Chickens commonly fly up into trees. Credit: Shutterstock

7. Expect to Rescue Chickens from Trees

Something that a lot of people don’t realize about chickens is that they do in fact fly. And they also tend to want to roost in high branches at night so that they are safe from predators. If you allow your chickens to walk around your backyard, this means that they will always fly up into the trees when they are ready to go to sleep. For most people, they are shocked to see their chickens in the tree and completely unprepared. Some families even go through the process of getting the chickens out of their trees every night, simply because they want to give him the freedom to roam around the backyard as much as they want.

These young chickens flew up into a tree together. Credit: Shutterstock

An alternative to dealing with chickens getting caught in a tree is to simply give them a room inside of their coop that is high up off the ground. Make sure that they feel comfortable and safe. Some people even go as far as to make a fake tree inside of the coop so that they feel as though they’re in a natural habitat. Others make sure that they have a large enough fenced-in area to encompass everything that they need, including one or two small trees.

Notice how the feeders in the background are elevated. Credit: Shutterstock

6. Elevate Their Water and Food

Plenty of people who keep backyard chickens will sprinkle the feed over the ground and let them eat it that way. However, if you’re trying to keep your chickens in the coop for the majority of their day, it’s best not to put their food or water on the ground. Chickens can be dirty animals, going to the bathroom or kicking dirt into their water. Obviously, this is not sanitary, and it can lead to them getting very sick. This is why most experts recommend hanging or elevating their feeders and watering system. Some people create their own cheap and easy feeding and watering systems using Home Depot buckets suspended on chains that are hung to the roof of the chicken coop. They drill holes into the bottom of the bucket, and attach nipples so that the chickens can drink from that.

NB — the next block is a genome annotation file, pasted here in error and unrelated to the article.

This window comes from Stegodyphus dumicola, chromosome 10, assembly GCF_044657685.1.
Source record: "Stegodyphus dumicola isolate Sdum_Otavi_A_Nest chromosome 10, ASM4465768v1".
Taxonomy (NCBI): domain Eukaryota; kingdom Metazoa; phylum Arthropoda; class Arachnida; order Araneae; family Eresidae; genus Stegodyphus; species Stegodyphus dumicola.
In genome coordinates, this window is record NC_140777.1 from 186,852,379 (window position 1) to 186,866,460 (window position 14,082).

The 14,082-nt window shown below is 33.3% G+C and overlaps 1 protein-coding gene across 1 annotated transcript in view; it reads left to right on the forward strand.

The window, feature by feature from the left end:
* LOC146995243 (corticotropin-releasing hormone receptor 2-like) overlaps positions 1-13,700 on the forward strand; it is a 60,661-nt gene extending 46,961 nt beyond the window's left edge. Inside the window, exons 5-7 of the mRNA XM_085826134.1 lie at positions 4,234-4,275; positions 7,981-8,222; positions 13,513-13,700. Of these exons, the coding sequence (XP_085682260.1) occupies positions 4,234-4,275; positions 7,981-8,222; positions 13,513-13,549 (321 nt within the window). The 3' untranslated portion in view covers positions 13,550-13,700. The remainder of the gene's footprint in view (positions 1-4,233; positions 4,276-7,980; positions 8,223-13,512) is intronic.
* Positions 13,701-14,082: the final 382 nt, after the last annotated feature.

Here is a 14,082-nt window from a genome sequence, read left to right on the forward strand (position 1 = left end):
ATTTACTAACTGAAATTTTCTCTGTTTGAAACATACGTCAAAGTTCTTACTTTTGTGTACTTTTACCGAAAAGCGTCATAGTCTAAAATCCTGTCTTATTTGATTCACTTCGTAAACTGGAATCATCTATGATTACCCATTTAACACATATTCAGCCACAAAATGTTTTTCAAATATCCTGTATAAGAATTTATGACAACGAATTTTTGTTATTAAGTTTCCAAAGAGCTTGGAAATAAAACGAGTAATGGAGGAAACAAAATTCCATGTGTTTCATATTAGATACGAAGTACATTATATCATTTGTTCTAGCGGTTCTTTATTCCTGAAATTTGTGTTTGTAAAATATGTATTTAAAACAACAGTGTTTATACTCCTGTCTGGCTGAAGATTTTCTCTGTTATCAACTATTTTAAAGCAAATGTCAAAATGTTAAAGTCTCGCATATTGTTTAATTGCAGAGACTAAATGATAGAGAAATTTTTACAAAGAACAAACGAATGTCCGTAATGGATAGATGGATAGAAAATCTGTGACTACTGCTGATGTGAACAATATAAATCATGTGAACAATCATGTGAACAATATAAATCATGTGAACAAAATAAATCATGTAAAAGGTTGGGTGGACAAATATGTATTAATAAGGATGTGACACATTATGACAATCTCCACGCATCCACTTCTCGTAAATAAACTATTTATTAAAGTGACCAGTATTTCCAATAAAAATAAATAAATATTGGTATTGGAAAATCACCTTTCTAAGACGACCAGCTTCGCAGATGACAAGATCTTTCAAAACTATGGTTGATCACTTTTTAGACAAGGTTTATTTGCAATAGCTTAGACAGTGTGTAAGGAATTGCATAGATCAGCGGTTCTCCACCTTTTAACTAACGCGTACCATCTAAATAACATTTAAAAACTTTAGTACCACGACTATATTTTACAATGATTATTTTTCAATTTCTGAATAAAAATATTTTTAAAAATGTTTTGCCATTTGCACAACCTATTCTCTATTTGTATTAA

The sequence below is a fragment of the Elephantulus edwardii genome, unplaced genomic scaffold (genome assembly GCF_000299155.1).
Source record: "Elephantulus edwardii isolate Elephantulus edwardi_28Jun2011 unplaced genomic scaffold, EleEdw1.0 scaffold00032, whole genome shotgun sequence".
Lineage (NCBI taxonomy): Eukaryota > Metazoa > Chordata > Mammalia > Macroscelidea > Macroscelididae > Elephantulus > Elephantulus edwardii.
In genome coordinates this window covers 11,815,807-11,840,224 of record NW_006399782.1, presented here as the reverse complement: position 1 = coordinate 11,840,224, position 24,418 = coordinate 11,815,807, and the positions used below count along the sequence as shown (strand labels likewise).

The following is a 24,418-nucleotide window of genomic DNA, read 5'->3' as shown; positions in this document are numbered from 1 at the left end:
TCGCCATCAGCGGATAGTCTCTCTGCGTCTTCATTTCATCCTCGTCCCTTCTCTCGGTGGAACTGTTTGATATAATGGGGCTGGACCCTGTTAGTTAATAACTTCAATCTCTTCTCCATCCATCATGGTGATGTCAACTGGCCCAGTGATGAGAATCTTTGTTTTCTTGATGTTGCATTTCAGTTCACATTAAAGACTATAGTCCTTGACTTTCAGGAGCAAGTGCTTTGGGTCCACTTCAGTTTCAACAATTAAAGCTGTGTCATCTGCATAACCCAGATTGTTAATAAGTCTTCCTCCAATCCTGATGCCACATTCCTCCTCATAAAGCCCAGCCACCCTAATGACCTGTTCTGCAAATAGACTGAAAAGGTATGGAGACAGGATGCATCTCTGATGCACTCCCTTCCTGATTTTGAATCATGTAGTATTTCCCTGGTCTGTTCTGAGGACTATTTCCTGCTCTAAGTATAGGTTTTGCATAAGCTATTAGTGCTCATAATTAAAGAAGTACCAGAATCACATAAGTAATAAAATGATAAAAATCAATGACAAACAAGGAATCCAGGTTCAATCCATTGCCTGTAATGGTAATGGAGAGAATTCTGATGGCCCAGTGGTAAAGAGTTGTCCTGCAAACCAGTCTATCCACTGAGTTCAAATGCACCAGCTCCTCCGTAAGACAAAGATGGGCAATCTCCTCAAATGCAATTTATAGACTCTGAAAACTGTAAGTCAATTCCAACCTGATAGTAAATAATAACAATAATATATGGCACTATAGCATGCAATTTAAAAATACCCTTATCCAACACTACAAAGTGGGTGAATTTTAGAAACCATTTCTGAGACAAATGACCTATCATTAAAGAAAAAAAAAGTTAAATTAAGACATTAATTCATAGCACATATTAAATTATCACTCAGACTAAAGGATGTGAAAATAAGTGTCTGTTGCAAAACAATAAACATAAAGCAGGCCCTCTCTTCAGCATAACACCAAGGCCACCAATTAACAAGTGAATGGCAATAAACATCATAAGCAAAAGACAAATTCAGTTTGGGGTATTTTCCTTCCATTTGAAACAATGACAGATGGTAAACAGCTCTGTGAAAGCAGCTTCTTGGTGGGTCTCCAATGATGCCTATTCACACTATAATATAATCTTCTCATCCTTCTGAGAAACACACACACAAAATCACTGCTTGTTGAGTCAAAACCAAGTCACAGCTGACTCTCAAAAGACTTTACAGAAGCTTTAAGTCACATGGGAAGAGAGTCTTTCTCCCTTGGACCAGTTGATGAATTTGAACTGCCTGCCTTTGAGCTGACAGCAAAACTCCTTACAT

These feeders are elevated off of the ground. Credit: Shutterstock

With that being said, some people still put their feeders and waterers on the ground for a number of reasons. Maybe their coop isn’t set up for this, and other chickens simply can’t reach or have a beak deformity that makes it impossible to drink out of the suspended watering system. For those backyard farmers, they are willing to change out fresh water every day. In the winter time, make sure you buy a heated water bucket for chickens, so that the water doesn’t freeze over. Earlier on the list, we already mentioned some automated feeders that you can buy online. If you want to elevate your chickens food and water, it’s a good idea to do some research about your options online.

Do some research on how to care for various types of birds. Credit: Shutterstock

5. Not All Birds are Created Equal

It is very common for people to keep several kinds of birds on their backyard farm, because it gives you a lot of variety. You might be thinking about also keeping ducks or turkeys on the property as well. Just keep in mind that these birds all need different types of nutrients depending on whether you’re growing them for meat or eggs. Don’t assume that you can use the same seed for all of the birds. Do some research on what kind of nutrients that each of your birds need. There may be some overlap in what they can all eat and enjoy at the same time. However, make sure that they all have what they need in their respective areas and that they are all given space to thrive.

Peacocks are a popular pet to keep as a bird. Credit: Shutterstock

Also keep in mind that your roosters might not like seeing other birds near their hens. This can lead to a lot of aggressive behavior, and some of your other birds could get hurt. Turkeys aren’t very intelligent, but they can also cause a lot of property damage if they see their own reflection, and think it’s a rival mate trying to start a fight. Before you go and buy a bunch of different poultry eggs, be sure to do your research beforehand to make sure everyone can be one big, happy farm family.

Be very careful with baby chicks around dogs and cats. Credit: Shutterstock